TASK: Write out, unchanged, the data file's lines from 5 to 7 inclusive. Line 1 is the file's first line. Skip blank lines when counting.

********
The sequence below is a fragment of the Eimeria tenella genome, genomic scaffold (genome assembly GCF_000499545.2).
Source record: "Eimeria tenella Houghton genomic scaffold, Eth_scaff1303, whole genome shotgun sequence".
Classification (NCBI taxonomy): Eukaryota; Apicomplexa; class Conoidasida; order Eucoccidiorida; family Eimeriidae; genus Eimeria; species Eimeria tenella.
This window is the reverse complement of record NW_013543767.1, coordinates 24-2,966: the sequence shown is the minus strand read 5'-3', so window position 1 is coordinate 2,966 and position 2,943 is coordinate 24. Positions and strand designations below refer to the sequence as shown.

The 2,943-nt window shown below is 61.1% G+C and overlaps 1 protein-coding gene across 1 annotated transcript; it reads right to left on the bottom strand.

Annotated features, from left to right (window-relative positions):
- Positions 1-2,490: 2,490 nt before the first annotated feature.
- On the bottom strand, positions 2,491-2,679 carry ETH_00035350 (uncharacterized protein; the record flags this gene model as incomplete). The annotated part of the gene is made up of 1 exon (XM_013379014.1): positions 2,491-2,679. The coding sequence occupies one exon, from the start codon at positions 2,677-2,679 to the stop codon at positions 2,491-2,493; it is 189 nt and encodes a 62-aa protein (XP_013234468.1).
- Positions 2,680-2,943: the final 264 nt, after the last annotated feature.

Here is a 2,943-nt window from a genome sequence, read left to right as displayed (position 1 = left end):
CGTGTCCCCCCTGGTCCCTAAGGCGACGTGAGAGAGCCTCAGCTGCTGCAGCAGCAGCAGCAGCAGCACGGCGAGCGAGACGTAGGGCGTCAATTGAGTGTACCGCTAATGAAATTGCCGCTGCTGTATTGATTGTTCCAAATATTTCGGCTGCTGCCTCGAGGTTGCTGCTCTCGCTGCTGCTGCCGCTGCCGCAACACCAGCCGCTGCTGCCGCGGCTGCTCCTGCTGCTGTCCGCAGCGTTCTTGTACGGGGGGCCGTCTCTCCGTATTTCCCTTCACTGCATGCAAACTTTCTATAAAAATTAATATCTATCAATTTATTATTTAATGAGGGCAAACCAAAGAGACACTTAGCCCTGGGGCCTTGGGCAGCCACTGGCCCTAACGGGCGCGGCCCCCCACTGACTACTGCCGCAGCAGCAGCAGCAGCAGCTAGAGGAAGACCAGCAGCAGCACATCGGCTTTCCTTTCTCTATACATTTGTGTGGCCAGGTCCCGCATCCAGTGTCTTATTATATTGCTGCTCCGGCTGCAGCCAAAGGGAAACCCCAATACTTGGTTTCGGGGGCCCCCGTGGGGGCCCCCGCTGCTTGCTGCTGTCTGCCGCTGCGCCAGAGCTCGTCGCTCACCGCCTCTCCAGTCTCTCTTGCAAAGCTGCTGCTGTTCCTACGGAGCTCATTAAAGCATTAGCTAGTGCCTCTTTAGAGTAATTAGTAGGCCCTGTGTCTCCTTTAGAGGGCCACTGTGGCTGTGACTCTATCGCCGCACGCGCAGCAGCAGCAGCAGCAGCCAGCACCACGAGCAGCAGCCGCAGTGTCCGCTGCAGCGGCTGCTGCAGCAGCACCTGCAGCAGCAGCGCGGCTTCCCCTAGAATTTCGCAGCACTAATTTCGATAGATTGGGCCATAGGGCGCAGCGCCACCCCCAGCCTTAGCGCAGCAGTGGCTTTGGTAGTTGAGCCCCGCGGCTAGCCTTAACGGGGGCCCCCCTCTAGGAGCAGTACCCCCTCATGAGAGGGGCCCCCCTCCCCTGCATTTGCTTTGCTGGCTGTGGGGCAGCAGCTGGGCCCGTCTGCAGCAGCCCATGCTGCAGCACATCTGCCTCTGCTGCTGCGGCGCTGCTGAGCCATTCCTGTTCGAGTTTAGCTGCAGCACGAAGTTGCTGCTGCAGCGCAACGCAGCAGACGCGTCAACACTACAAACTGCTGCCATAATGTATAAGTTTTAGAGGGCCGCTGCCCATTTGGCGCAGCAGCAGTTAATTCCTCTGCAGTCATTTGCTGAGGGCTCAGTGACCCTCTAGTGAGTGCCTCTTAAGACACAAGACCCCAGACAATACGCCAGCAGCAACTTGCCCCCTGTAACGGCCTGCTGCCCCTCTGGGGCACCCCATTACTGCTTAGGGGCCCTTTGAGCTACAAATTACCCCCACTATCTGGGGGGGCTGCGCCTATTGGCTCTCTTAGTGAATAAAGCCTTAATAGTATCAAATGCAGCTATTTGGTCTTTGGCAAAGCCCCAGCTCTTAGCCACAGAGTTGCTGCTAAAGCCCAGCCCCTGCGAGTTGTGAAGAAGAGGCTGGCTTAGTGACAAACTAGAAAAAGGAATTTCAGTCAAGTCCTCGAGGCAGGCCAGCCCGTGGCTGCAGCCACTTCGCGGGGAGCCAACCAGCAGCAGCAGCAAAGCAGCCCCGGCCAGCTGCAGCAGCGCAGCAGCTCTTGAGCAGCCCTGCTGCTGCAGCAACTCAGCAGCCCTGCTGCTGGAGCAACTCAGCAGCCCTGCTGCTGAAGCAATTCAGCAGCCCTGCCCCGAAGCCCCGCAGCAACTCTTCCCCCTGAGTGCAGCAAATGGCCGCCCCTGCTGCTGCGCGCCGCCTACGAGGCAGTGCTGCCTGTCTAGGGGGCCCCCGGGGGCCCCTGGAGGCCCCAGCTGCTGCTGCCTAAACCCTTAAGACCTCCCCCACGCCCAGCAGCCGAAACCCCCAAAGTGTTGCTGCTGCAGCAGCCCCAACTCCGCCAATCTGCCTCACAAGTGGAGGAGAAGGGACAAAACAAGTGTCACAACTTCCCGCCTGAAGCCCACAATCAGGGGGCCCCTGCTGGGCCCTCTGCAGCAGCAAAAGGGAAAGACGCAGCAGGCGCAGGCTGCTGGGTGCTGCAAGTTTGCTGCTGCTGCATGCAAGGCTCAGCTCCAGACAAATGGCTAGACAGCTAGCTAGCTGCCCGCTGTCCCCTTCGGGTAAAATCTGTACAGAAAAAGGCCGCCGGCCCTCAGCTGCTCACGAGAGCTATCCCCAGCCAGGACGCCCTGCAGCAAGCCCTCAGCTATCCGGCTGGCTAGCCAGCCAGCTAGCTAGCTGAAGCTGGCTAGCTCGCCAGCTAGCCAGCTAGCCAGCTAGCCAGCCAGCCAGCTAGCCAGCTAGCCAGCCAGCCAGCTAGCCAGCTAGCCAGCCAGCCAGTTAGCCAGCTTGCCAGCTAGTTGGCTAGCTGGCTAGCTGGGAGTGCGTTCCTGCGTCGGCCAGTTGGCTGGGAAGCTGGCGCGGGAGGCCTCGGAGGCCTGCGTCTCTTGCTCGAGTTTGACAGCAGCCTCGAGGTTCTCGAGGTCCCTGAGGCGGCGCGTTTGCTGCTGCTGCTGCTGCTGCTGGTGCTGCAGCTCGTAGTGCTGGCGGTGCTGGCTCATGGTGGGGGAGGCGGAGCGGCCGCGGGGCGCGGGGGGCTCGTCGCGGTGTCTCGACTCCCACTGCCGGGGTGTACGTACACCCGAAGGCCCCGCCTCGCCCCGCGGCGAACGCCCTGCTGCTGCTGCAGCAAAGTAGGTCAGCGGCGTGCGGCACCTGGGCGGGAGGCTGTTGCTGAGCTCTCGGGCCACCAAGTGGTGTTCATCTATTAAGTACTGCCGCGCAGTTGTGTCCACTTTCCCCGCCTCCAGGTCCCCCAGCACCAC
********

The 2,943-nt window shown below is 61.1% G+C and overlaps 1 protein-coding gene across 1 annotated transcript; it reads right to left on the bottom strand.

Annotated features, from left to right (window-relative positions):
- Positions 1-2,490: 2,490 nt before the first annotated feature.